Posted by R. Berg on February 19, 2002
In Reply to: Re: Pronunciation posted by The Fallen on February 19, 2002
: : : : I've just posted something here using the past participle of the verb "to benefit" and it's reminded me of an unresolved argument I had many moons ago.
: : : : I'm admittedly both British and a linguist and so therefore undoubtedly obsessive beyond redemption, but every single bone in my body instinctually screams for me to spell the word "benefitted" with two t's. Similarly, were I ever to use the perfect tense of the verb "to target", I'd type "I have targetted" without so much as a second thought simply because without the double "t", the preceding vowel would be pronounced as strong - "kitten" versus "kite", if you like. I am sure there are other multisyllabic verbs ending in a vowel + t which I'd treat similarly.
: : : : What's the general view on this? Two t's or one? Or is it another transatlantic "vive la différence" thing?
: : : It is a transatlantic thing, and not confined to -t. My most recent U.S. dictionary (American Heritage) gives both "kidnaped" and "kidnapped, "shoveled" and "shovelled." The American tendency is not to double the consonant if the accent is on another syllable--at least in book publishing; the New Yorker magazine still doubles ("travelled"). But we double for "outfitted," perhaps under the influence of "fitted," from the monosyllabic "fit."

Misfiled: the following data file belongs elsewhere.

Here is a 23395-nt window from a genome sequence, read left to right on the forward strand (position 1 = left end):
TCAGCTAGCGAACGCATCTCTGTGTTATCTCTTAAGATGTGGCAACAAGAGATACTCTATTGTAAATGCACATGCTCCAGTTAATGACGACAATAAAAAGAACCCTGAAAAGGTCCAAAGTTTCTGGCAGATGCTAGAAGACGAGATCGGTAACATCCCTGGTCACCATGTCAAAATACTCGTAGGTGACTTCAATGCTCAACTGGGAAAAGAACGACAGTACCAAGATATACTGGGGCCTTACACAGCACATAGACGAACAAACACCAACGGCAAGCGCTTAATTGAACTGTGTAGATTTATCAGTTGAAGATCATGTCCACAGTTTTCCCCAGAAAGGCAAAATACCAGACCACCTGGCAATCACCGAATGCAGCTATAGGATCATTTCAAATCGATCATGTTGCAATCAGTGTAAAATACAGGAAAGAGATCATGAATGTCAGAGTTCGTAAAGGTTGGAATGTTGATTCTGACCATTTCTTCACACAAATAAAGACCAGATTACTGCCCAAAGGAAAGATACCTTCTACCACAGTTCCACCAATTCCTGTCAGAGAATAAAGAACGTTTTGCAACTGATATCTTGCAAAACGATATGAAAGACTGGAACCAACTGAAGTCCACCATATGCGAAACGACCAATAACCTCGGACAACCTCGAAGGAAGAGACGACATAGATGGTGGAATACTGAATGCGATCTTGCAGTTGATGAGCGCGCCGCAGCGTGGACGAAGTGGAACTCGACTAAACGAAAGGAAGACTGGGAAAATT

: : I have difficulty imagining just how the spelling "targeted" would lead you to pronounce the word. The analogy with "kitten" and "kite" suggests a long "e." But "tar-GEET-ed"? Really?
: I've definitely seen the single "t" "targeted" in the USA, though I agree that the pronunciation issue makes it look ridiculous. The other verb that I've just remembered is "to focus". I would ALWAYS use "focussed", but "focused" seems to be more common in the USA - presumably to rhyme with "accused"... :)
"Targeted" doesn't look ridiculous to me. It follows the same rule as "limited."
These are all normal U.S. spellings, from which the guiding principles might be extracted--with exceptions, of course.
(Accent on last syllable of verb; long vowel)
(Accent elsewhere; short vowel)
canceling, canceled; BUT cancellation, chancellor
counseling, counseled, counselor
bedeviling, bedeviled, bedevilment
(Accent on last syllable; short vowel)
committing, committed (BUT commitment)
(Accent elsewhere; long vowel)
crocuses OR croci